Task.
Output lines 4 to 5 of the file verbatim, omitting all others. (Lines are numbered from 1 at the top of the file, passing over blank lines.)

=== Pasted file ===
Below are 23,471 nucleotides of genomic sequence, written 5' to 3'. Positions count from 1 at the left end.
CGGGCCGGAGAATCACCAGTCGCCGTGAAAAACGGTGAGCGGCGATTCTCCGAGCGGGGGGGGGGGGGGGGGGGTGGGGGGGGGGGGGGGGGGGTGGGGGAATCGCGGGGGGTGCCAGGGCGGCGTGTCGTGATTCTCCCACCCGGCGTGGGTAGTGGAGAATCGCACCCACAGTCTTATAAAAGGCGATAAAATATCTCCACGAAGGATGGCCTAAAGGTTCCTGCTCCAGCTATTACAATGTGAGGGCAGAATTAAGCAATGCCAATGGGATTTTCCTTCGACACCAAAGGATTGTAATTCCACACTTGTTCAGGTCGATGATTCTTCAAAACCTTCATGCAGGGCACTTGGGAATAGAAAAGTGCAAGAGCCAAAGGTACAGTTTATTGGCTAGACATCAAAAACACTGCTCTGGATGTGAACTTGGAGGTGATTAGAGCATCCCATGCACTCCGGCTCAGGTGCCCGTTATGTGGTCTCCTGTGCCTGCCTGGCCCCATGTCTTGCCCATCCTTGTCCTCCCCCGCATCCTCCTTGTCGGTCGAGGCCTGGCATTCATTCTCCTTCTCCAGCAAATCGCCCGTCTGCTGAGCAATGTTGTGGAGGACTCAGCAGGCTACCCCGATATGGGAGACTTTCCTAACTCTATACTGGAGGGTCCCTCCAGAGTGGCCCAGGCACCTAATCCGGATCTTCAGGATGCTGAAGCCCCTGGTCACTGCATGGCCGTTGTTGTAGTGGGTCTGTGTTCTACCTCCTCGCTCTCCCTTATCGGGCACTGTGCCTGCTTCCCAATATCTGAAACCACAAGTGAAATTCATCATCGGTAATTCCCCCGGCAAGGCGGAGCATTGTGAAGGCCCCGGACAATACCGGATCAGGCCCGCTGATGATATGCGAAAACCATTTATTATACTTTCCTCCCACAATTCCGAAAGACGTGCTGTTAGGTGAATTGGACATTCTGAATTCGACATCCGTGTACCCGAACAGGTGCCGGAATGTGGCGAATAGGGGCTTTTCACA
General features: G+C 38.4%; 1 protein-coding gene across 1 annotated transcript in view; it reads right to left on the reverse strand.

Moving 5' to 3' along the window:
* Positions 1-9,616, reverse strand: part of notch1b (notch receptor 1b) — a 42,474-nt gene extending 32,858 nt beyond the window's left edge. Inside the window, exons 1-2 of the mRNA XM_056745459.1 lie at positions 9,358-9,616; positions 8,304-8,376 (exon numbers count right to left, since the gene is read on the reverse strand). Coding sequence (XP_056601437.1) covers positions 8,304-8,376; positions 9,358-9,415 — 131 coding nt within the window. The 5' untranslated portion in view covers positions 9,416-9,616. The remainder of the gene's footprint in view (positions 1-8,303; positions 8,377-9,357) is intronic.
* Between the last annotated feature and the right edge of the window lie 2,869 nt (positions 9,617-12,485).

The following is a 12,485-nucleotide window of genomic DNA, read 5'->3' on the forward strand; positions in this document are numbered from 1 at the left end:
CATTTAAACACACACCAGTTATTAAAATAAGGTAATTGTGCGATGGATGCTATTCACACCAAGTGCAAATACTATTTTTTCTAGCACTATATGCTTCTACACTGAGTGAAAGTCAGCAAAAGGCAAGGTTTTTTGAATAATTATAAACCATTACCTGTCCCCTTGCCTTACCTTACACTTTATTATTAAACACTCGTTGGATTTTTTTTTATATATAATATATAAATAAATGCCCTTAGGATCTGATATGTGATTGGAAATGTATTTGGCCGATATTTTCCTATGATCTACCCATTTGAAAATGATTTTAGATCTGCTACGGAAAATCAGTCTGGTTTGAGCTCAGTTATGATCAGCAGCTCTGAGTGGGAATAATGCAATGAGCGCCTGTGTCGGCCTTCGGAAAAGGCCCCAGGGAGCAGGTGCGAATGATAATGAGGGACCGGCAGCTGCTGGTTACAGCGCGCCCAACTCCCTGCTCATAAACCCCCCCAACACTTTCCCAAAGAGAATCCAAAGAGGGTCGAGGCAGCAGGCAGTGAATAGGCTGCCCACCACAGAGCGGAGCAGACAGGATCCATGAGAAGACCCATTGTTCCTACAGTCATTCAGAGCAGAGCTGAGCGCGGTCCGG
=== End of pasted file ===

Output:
Moving 5' to 3' along the window:
* Positions 1-9,616, reverse strand: part of notch1b (notch receptor 1b) — a 42,474-nt gene extending 32,858 nt beyond the window's left edge. Inside the window, exons 1-2 of the mRNA XM_056745459.1 lie at positions 9,358-9,616; positions 8,304-8,376 (exon numbers count right to left, since the gene is read on the reverse strand). Coding sequence (XP_056601437.1) covers positions 8,304-8,376; positions 9,358-9,415 — 131 coding nt within the window. The 5' untranslated portion in view covers positions 9,416-9,616. The remainder of the gene's footprint in view (positions 1-8,303; positions 8,377-9,357) is intronic.